Why I think it’s safe to go to Japan

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I’m heading to Japan again for work next week, and have been told that I need to wear a mask at the most important business meeting I’m attending, as this is now mandatory at the company we’re visiting, as a precaution against coronavirus / Covid-19. So I’m just testing my mask out here! Several friends have expressed concern about me going there (thank you!) so I just thought I’d share some of my analysis on why I think it’s safe to go – in fact I think Japan may well be one of the places where you’re least likely to get Covid-19 at the moment, as they are taking far more precautions than most places.

Overall I estimate that I’m around 5,000 times more likely to die in a car crash in the US this year than I am to die from Covid-19 as a result of this trip. How did I come up with that? Number of deaths from car accidents in the US annually (2018 number) = 36560, population of US = 327m, so that’s 112 deaths per million people, or a 1 in 9000 chance, in round numbers. Current number of known Covid-19 cases in Japan = 228, population = 127m, number of cases per million = 1.8. Estimated mortality rate for someone in their 50s without other health complications is 1.3%, and for various reasons that may well be an overestimate. So estimated number of deaths per million for someone like me is 1.8 x 0.013 = 0.0234, or a one in 43 million chance.

Even though the number of cases there is really very low, Japan is taking very strict measures to try to avoid it escalating. They have closed all schools until the end of March. Many companies have told their employees to work from home for the time being. There was already a strong culture of people wearing medical masks in public, and I’m sure that has increased with the current situation. As I mentioned, one of the companies I’m visiting has a rule that everyone has to wear masks for work. While there are mixed reports on the benefits of wearing masks, and I have seen a majority of material suggesting that that they don’t do much to prevent a healthy person wearing one from catching the virus, and might actually make you more likely to catch it, there is a strong consensus that they do help to prevent a sick person from passing on the virus. So if everyone, or almost everyone, is wearing a mask then that should definitely help prevent the spread.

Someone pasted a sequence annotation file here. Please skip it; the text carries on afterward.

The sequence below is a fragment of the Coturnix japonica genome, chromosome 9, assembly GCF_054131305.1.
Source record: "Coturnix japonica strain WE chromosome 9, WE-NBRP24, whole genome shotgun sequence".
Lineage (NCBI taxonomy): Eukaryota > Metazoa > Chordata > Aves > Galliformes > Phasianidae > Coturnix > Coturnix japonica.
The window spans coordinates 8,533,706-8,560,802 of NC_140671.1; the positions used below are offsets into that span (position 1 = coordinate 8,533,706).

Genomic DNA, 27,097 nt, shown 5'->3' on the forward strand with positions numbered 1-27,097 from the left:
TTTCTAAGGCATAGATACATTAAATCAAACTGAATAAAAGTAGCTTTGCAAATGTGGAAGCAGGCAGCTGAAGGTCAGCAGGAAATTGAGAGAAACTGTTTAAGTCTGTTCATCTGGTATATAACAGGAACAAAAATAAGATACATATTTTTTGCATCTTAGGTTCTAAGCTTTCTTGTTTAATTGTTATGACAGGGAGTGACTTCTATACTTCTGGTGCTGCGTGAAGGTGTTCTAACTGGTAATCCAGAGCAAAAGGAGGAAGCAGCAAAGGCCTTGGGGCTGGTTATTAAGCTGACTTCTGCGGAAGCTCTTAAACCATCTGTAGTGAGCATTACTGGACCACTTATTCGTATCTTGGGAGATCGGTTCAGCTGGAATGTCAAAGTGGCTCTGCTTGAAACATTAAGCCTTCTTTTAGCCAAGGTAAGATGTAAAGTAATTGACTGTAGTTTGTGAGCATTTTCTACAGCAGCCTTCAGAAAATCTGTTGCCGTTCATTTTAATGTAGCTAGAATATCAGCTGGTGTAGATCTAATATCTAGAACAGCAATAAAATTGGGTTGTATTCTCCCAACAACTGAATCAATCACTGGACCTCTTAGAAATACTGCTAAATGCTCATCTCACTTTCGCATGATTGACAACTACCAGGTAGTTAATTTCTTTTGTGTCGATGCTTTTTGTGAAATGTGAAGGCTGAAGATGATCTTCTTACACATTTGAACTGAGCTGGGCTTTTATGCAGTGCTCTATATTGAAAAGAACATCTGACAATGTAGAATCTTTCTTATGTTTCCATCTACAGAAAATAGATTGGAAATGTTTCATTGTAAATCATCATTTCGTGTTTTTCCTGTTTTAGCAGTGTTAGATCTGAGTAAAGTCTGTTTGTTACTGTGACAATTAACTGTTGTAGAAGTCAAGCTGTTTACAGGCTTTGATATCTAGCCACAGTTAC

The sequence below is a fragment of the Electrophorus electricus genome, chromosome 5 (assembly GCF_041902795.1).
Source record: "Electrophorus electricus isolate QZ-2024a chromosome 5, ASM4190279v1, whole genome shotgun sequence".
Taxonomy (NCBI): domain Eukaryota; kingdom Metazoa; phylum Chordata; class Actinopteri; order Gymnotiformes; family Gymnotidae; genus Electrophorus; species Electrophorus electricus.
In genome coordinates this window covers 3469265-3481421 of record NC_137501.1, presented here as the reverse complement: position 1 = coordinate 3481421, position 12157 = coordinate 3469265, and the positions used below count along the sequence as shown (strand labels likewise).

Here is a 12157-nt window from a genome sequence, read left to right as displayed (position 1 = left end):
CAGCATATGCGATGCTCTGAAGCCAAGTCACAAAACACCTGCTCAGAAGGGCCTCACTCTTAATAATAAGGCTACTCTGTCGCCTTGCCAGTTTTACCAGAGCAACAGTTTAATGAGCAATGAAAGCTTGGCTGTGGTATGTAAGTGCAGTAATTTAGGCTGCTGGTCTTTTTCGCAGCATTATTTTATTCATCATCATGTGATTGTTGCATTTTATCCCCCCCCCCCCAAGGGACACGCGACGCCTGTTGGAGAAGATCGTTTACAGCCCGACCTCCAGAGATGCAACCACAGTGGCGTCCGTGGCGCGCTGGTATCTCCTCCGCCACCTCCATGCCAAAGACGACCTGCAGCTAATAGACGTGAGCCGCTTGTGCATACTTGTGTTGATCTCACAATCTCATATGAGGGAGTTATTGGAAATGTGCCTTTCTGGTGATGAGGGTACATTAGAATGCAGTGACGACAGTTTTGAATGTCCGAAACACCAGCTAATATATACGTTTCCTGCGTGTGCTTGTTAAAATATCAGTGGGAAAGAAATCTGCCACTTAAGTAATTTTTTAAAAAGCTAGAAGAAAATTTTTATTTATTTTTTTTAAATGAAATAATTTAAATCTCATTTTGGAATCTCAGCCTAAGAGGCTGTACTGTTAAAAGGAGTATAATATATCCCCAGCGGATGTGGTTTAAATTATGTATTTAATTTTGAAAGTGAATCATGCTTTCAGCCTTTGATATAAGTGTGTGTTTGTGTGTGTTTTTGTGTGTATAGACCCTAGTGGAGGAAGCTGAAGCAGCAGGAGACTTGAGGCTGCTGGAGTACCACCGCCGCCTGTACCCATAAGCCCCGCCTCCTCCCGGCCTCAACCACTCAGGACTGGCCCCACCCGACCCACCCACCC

In summary, while I think coronavirus is something serious and it’s important to take sensible precautions and to try to prevent its spread (though not that likely to succeed unfortunately), I also think we need to be rational and not panic, assess risks sensibly, and carry on with life as normal if the risks aren’t high in a given situation, like this case.

As a side note, it’s more or less impossible to get medical masks here at the moment – I tried several places in Denver that were all sold out, and all the options on Amazon had a 3+ week delivery time. I also heard that a major hospital in Denver is low on masks, partly because their main supplier is in Wuhan, which is ironic. I was fortunate to be able to beg a couple of masks from a friend who got them a while ago.

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